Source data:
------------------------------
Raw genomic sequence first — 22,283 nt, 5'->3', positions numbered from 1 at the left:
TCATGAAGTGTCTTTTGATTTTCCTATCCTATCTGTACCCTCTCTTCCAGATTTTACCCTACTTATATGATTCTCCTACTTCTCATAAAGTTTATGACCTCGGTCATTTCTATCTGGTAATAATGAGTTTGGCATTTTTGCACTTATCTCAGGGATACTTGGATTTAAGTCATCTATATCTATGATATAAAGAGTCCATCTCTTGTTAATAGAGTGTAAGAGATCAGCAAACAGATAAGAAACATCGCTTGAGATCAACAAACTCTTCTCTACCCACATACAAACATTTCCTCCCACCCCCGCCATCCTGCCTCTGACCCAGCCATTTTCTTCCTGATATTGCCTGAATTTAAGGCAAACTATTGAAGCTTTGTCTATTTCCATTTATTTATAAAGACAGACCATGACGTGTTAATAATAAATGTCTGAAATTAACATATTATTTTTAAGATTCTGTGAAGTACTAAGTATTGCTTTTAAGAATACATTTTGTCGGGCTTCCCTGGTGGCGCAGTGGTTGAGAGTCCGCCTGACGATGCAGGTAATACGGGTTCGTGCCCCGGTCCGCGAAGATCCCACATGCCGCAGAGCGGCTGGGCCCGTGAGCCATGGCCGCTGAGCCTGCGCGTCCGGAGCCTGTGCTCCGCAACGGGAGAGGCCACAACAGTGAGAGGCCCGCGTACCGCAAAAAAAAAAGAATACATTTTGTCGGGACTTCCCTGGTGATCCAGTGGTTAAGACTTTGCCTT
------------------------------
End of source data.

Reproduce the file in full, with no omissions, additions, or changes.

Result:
Raw genomic sequence first — 22,283 nt, 5'->3', positions numbered from 1 at the left:
TCATGAAGTGTCTTTTGATTTTCCTATCCTATCTGTACCCTCTCTTCCAGATTTTACCCTACTTATATGATTCTCCTACTTCTCATAAAGTTTATGACCTCGGTCATTTCTATCTGGTAATAATGAGTTTGGCATTTTTGCACTTATCTCAGGGATACTTGGATTTAAGTCATCTATATCTATGATATAAAGAGTCCATCTCTTGTTAATAGAGTGTAAGAGATCAGCAAACAGATAAGAAACATCGCTTGAGATCAACAAACTCTTCTCTACCCACATACAAACATTTCCTCCCACCCCCGCCATCCTGCCTCTGACCCAGCCATTTTCTTCCTGATATTGCCTGAATTTAAGGCAAACTATTGAAGCTTTGTCTATTTCCATTTATTTATAAAGACAGACCATGACGTGTTAATAATAAATGTCTGAAATTAACATATTATTTTTAAGATTCTGTGAAGTACTAAGTATTGCTTTTAAGAATACATTTTGTCGGGCTTCCCTGGTGGCGCAGTGGTTGAGAGTCCGCCTGACGATGCAGGTAATACGGGTTCGTGCCCCGGTCCGCGAAGATCCCACATGCCGCAGAGCGGCTGGGCCCGTGAGCCATGGCCGCTGAGCCTGCGCGTCCGGAGCCTGTGCTCCGCAACGGGAGAGGCCACAACAGTGAGAGGCCCGCGTACCGCAAAAAAAAAAGAATACATTTTGTCGGGACTTCCCTGGTGATCCAGTGGTTAAGACTTTGCCTT